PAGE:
By the time sixteen (almost seventeen) year old Anais Nin wrote the following passage in her childhood diary (translated from the original French), she, her mother, and two brothers had been in New York for five years. Stubbornly hanging onto her French while her hopes of agains seeing her father, who remained in France, were fading, Anais describes her Christmas Eve and Day:
December 26, 1919. After having waited for Maman on Christmas Eve with great impatience, I had the joy of seeing her arrive with a dozen little packages containing a few small details to decorate the tree. After dinner we began to trim the tree–a tall fir, with its topmost branch kissing the lofty ceiling, as though to wish it a Merry Christmas too. The four of us were busy, happily placing the little candles, balls of every color, snowflakes, stars, little dolls, little bags of candy, and all the other charming things that traditionally disguise a solemn evergreen to make it more human, that is, more attractive to man’s gaze and all his senses. That was quickly done. Then came the moment to place the gifts, the packages nicely wrapped in tissue paper and red ribbon, and crowned with a little tag with a name. What mysteries, what smiles!
Joaquinito’s eyes were worthy of study. Thorvald’s were not quite so big, but almost as expressive. My curiosity, which had been dormant a long time, was also awake but less noisy, like Maman’s. Once again I had the impression of being much older in my ideas, very far away from Thorvald and Joaquinito, unable to share their happy-go-lucky nature, and because of that, closer to Maman, closer to the more serious things in Life.
The time came to go to bed. I took one last look at the holly which I had used to decorate the mantels, lamps, windows, and banister, and the mistletoe hanging on a red ribbon. The tree shone at the end of the dark parlor. Do you believe that I thought only of the beauty of the scene? No, mixed with my somewhat poetic impressions were thoughts that responsibility has taught me. I was thinking also that everything was clean and in order. A woman has to be a practical poet!
The night was disturbed by dreams. The doors were open and I heard all of my dear family rolling over and over, each in his own bed. It wasn’t just the excitement of Christmas night, it was also the cold and the wind. .
At dawn I was awakened by a strange feeling of rain on my face. It was snow that the wind invited into my room and onto my bed, through the open window. I got up to close it and saw the result of the silent work accomplished in the night by the Great Painter. The landscape was majestic! I was so thrilled I couldn’t go back to sleep, so I thought. I must have looked funny, half sitting up in bed, staring out of the window, thinking of many different things, while the dim light of early morning filtered slowly into my room. Of course I was the first one dressed. But the snowstorm had been so violent that I didn’t go to Mass.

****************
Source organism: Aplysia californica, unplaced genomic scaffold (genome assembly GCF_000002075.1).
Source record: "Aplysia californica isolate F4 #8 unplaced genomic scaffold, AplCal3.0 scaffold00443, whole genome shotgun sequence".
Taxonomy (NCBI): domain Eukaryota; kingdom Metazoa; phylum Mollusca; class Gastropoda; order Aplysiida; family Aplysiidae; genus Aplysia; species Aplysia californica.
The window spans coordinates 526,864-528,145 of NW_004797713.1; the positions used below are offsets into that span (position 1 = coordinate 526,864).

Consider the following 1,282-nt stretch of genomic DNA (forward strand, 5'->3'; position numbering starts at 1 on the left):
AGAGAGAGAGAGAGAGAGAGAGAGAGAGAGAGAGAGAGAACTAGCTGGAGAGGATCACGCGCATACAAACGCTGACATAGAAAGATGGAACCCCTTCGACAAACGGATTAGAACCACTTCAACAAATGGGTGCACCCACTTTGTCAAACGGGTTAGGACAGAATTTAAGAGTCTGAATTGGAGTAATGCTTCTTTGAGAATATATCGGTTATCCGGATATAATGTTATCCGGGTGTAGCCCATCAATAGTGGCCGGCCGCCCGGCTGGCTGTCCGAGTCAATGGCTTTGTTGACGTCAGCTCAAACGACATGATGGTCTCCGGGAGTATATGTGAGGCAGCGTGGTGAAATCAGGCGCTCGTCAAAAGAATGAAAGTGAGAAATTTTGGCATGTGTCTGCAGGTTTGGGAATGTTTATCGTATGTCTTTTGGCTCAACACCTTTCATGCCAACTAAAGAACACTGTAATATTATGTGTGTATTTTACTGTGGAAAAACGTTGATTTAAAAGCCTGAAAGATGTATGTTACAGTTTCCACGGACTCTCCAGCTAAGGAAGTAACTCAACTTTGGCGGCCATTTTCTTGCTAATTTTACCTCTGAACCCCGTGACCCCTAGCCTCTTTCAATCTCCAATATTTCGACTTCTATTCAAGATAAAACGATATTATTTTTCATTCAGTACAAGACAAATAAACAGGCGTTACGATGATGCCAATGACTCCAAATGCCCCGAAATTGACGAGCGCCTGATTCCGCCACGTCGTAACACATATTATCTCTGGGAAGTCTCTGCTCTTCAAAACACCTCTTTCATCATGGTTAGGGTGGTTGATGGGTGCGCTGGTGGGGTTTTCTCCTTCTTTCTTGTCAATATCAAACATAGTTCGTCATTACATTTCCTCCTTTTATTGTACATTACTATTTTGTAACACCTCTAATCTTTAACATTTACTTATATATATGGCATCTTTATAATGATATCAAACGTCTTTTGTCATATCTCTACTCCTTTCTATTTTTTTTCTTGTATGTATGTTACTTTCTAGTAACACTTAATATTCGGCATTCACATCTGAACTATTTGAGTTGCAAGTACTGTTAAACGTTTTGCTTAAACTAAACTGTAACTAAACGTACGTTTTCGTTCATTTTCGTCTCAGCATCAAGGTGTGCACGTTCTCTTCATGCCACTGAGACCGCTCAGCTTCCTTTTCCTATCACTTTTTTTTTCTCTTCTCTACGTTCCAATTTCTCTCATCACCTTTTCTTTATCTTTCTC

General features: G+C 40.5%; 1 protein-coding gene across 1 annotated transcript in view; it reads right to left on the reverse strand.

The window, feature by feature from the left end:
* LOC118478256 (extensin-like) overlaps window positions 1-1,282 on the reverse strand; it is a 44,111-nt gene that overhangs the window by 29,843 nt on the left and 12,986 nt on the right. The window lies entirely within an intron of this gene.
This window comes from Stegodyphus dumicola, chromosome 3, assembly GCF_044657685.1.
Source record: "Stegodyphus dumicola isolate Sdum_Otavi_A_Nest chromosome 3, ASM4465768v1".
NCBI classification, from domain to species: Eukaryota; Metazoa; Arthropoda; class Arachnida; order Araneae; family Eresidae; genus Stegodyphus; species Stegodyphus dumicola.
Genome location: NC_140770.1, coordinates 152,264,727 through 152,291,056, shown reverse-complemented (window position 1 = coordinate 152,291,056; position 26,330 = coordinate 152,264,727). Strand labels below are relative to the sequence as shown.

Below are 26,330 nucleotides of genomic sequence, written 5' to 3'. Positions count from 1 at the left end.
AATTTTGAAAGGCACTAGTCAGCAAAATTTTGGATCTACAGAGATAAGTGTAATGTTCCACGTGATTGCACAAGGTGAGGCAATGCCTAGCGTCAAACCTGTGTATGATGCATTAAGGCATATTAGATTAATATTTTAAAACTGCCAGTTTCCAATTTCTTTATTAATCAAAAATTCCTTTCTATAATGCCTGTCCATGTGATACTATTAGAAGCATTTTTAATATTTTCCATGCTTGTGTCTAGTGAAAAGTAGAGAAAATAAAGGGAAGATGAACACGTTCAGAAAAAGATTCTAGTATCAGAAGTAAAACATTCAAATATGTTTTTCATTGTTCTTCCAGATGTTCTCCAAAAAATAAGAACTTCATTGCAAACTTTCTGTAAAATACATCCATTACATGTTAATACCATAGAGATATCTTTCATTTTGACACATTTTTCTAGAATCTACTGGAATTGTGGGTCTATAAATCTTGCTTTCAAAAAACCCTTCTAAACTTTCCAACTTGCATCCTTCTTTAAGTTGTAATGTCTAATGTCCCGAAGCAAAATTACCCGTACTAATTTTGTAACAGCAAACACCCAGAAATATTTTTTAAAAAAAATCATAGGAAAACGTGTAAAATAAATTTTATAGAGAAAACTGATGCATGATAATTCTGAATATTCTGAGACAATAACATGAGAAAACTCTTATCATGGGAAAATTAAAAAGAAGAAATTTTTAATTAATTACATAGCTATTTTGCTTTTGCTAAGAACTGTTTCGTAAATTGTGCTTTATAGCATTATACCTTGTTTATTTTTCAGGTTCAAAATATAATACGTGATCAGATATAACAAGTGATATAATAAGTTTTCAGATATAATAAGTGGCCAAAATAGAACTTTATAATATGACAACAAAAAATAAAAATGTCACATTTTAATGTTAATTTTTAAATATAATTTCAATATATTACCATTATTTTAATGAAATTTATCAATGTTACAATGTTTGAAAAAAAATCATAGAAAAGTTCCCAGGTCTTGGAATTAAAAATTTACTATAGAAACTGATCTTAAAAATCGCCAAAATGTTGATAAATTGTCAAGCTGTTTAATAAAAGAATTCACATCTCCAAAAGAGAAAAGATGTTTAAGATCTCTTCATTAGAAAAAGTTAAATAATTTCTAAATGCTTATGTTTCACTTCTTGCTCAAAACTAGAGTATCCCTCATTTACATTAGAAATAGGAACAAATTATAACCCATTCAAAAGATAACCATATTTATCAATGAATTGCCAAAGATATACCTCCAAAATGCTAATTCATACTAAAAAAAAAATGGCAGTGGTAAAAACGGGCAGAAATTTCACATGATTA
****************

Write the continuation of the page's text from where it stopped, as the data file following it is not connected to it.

Before Thorvald and Joaquinito left, we lighted the tree and sang “Venite Adoremus,” accompanied on the piano by Joaquinito. The packages were opened and immediately the cries of joy began.
Breakfast was a little quieter, for Maman wasn’t feeling well. Afterward, while the boys went out, Maman and I dressed with great care. I had made a big tulle bow for my black velvet dress. Sometimes it amuses me to be a coquette….
The visitors arrived a little while before dinner. The dinner was a success, as almost all dinners are. It’s not very difficult to talk, eat; laugh, talk, eat, laugh until it’s over. Some people talk very little and eat a lot. Others only talk and laugh, but several eat well, talk delightfully and laugh at the same time. That must be a characteristic of a “woman of the world.” Doubtless it’s a good quality! By trying hard, I succeeded in talking a good deal in order to be pleasant. I am not unsociable any more! To avoid being unsociable, one must tell lies and act like a clown, which is very simple for liars (or flatterers–same thing) and for clowns!
After dinner we talked. There must be a reason for this old custom. I think it’s because a starving man is not very pleasant, so after dinner everyone has an opportunity to be agreeable, in order to make up for past mistakes.
To complete the celebration of this beautiful day, I went sledding with Thorvald and Joaquin after dinner. There are always many children and it’s a real party. Even now I can see the hill and the sleds going by, overflowing with children. I can hear the shouts clear into Maman’s room, where I am keeping her company, as she is in bed.
They nicknamed me “White Cap” because of my white beret, and since J oaquinito answers all their questions every time I go, yesterday a few of the boys called “au revoir” and other words that they murdered with the worst American accent. I don’t know why, but the few girls who go there can’t stand me, and while I was wondering why all of them were giving me such unkind looks, I heard three girls talking near me as a sled full of boys went by, shouting (the boys, not the sled): “Hello, White Cap!” “Want to ride on our sled?” One girl said: “See that girl with the white tamo’-shanter? Well, she is the biggest flirt!”
And the other one added: “Most of the boys behave like fools since she comes here.”
Decidedly, I will have to change my hair style!